How to Respond to Poor Performances and Untimely Interruptions
Ken Lloyd Los Angeles Daily News, THE JOURNAL RECORD
Question: I gave an important project to an employee whom I thought was very capable. He just submitted his final report to me, and it is totally unusable. How do I tell him what I think without de-motivating him? D.F.
Answer: Before giving any feedback to your employee, it may be helpful for you to receive some first: when you give this type of assignment to an employee, it is important to meet with him or her on a regular basis to monitor progress, answer questions, and make necessary adjustments. If you turn employees loose on these kinds of projects, you are setting yourself up to be unpleasantly surprised.
During the life of the project, your meetings do not have to adhere to a rigid schedule. Rather, you can adjust their timing to fit the particular employee and the state of the work. Although these discussions will take time, by putting in minutes along the way, you will be saving yourself hours by having the job done properly. In addition, you will not have to go through the pain of meeting with an employee who expects to receive a rave review, but is actually going to receive a grave review. Just as the report was an unpleasant surprise for you, your dissatisfaction is going to be an equally unpleasant surprise for your employee. The best way to approach this person is with an honest, open, and businesslike style. Admit that you should have met with him or her more frequently while the work was being done, as several aspects of the report were different from what was needed. Give specific examples of the problems, and state precisely what is needed in each of these cases. If you make your conversation more of a description and prescription, rather than just an evaluation, you will generate far more acceptance. Unless the report is absolutely unusable, you can take the approach that it is still a draft. Give the employee specific information as to the changes that need to be made, and then set some meeting dates to review how things are going, adding that your door is open if questions arise. By using this coaching approach, there are fewer surprises, and those that occur are more likely to be pleasant. Q: My manager constantly interrupts me, finishes my sentences, and fills in words if I hesitate for even a second. He does …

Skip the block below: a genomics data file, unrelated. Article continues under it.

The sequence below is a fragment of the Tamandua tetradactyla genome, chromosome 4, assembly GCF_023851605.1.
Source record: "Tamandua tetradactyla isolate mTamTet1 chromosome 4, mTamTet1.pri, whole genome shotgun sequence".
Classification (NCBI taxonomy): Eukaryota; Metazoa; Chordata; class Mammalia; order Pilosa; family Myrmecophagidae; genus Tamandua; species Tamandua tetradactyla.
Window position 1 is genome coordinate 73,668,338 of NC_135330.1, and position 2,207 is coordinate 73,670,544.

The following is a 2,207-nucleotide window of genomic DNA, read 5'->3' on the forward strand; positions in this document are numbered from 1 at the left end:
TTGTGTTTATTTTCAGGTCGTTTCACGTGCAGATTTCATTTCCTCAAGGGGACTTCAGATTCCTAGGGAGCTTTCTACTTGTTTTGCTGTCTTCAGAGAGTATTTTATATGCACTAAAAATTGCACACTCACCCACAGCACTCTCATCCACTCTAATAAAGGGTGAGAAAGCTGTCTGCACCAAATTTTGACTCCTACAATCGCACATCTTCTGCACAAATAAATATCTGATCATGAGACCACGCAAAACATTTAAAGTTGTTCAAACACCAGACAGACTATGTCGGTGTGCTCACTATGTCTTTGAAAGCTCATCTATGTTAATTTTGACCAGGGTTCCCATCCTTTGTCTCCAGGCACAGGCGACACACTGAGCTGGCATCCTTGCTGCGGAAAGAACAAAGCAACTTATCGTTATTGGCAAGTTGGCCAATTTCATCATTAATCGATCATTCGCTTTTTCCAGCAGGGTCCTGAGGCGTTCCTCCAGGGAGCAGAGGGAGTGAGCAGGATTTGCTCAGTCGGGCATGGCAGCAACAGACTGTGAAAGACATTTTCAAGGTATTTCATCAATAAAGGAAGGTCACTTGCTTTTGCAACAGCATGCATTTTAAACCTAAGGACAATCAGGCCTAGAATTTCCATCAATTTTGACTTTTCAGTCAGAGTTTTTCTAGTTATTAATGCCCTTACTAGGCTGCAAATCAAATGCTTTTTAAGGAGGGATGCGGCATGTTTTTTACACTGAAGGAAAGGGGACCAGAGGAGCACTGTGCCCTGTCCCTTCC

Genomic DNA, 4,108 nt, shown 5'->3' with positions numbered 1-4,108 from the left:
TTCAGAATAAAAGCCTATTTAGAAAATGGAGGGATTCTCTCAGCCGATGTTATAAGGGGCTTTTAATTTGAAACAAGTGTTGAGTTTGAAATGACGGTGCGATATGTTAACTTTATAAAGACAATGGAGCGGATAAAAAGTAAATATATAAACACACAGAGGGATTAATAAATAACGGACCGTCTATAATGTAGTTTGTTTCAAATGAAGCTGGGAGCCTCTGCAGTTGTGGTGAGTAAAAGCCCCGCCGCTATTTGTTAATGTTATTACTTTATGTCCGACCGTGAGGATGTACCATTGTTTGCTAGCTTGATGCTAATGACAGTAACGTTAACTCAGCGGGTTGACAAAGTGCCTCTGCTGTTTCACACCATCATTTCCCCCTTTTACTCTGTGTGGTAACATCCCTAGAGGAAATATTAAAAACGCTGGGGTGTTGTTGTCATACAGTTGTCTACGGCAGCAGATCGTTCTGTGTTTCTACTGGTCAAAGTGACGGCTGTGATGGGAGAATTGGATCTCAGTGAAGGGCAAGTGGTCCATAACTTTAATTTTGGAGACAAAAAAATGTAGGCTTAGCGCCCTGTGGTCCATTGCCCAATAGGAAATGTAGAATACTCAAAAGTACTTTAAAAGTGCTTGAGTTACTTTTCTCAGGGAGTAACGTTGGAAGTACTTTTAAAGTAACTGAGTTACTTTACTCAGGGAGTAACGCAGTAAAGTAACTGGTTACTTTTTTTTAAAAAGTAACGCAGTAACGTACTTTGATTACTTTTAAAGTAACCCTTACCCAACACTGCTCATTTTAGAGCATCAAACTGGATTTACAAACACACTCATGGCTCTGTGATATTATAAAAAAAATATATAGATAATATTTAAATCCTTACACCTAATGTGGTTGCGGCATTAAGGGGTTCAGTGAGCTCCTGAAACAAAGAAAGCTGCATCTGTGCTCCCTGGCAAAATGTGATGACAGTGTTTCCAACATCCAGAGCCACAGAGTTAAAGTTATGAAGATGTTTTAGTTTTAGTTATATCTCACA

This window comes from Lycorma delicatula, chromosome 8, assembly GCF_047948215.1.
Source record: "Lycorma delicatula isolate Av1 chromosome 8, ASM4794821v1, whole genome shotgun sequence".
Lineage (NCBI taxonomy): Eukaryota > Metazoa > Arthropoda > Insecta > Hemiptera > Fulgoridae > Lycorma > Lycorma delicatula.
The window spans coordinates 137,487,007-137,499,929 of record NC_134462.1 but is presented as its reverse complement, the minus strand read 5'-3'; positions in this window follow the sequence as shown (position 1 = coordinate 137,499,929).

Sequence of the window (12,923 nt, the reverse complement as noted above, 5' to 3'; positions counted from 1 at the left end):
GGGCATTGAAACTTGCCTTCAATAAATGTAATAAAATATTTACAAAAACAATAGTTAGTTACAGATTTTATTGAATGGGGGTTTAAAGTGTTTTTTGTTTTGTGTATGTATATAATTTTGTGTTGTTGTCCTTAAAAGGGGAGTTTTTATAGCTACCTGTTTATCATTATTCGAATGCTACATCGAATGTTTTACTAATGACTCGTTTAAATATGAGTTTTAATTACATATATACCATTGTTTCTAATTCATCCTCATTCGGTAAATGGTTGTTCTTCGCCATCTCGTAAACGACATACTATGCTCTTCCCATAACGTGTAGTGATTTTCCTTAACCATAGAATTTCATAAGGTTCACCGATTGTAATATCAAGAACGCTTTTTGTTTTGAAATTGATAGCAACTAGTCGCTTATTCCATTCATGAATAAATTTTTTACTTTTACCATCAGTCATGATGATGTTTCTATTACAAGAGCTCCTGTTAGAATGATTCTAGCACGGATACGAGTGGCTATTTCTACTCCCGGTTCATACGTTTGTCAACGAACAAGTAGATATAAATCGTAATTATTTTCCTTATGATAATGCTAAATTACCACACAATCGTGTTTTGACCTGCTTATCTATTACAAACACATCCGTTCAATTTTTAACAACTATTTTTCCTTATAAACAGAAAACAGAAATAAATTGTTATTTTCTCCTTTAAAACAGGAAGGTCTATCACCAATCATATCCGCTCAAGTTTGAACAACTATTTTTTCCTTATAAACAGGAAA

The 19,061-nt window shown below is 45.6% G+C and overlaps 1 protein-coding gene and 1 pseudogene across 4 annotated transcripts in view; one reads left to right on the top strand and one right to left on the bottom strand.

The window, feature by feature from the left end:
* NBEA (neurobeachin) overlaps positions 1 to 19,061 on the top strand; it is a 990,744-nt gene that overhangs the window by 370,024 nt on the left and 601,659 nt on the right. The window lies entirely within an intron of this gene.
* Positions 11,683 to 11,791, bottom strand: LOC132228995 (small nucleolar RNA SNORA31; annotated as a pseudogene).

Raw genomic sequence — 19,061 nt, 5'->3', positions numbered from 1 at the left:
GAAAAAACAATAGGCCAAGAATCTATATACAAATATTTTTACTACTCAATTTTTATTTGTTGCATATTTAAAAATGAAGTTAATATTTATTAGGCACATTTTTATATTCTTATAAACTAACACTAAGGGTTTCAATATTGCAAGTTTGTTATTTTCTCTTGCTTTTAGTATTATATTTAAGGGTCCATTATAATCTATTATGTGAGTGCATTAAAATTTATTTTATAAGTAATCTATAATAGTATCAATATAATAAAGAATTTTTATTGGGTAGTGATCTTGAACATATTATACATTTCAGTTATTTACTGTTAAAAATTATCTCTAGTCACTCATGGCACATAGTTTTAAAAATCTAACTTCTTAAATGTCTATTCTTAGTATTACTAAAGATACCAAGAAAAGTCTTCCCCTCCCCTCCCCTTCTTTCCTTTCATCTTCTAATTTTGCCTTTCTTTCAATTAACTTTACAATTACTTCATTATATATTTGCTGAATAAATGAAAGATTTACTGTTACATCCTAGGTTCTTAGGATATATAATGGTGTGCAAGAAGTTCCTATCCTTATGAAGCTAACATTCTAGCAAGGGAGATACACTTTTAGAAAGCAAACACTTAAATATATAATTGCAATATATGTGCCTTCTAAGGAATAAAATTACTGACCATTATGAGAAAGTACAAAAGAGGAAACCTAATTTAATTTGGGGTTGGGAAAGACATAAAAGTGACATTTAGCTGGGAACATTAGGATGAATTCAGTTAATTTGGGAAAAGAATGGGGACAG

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Publication information: Article title: How to Respond to Poor Performances and Untimely Interruptions. Contributors: Ken Lloyd Los Angeles Daily News - Author. Newspaper title: THE JOURNAL RECORD. Publication date: February 26, 1997. Page number: Not available. © 2009 THE JOURNAL RECORD. Provided by ProQuest LLC. All Rights Reserved.
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